A group of University of Oklahoma researchers are teaming up with NASA to study how intense summer thunderstorms are affecting the Earth’s atmosphere and climate using a unique research aircraft over the skies of the central United States.
It’s a $30 million research project employing NASA’s high-altitude research aircraft that recently took its final data-gathering deployments in June out of Salina, Kansas, where OU researchers were on hand to direct the plane’s flight path.
“We’re trying to understand in a holistic way what these storms are doing to the stratosphere,” said Cameron Homeyer, associate professor and associate director for graduate programs in the OU School of Meteorology. “They put a lot of water in the stratosphere. Water vapor is a powerful greenhouse gas. Whenever you increase water in the stratosphere, that can impact climate.”
The stratosphere is the second layer of Earth’s atmosphere, beginning at about six miles from the ground and reaching upward to a height of about 30 miles. It encompasses the ozone layer – the protective layer of the atmosphere that absorbs ultraviolet radiation from the sun.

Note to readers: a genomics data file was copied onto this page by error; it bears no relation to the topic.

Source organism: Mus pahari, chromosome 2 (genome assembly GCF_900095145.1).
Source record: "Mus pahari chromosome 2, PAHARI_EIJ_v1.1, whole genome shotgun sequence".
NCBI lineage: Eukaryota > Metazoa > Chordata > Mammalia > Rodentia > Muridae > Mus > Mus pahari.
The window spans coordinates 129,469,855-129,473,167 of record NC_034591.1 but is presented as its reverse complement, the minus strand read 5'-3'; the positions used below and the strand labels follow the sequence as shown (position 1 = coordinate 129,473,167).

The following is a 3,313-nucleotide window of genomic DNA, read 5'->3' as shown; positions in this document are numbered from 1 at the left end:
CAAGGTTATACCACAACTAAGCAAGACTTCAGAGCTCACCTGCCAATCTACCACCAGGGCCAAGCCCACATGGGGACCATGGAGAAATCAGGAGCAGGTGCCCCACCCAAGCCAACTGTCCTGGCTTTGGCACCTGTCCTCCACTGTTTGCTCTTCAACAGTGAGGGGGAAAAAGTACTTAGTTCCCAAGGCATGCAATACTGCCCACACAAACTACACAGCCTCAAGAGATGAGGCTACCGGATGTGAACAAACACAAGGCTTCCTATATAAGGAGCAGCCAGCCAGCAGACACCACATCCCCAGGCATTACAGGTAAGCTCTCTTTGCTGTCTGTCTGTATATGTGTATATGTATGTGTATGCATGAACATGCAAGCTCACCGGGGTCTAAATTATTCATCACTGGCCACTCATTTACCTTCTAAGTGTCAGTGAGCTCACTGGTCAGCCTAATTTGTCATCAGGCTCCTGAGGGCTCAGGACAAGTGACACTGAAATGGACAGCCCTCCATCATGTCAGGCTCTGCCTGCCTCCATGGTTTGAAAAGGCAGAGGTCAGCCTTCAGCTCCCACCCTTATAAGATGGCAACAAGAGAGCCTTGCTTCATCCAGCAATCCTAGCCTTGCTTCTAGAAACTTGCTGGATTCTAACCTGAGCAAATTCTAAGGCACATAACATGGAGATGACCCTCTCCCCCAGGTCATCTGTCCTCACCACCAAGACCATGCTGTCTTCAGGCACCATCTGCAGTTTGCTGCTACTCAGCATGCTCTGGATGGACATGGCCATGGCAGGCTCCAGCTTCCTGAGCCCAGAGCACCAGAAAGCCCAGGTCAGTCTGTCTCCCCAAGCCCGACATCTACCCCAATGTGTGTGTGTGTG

Intense storms that regularly occur in this region of the U.S. can penetrate deep into the lower stratosphere, carrying pollutants that can change the chemical composition of this atmospheric layer, including ozone levels, Homeyer said.
Being aware of these changes could help scientists predict extreme weather events.
The ER-2 research aircraft is a NASA-modified spy plane that can reach altitudes of up to 70,000 feet. The plane served as a flying laboratory, outfitted with measurement tools to collect the necessary data to study possible chemical changes, such as radiation balance, or air quality, that could have taken place in the stratosphere because of the storms.
The research campaign known as DCOTSS, or Dynamics and Chemistry of the Summer Stratosphere, is being led by Kenneth Bowman of Texas A&M University. It was originally funded by NASA in 2019, but field work was halted due to the pandemic, Homeyer said.
When the program was given the green light to begin field work in 2021, Homeyer and his team of graduate students oversaw forecasting of storms based on weather models, planning the plane’s flight path, and later, data analysis.
The first round of approximately 10 flights took place in the summer of 2021, with the remaining nine completed this year in May and June.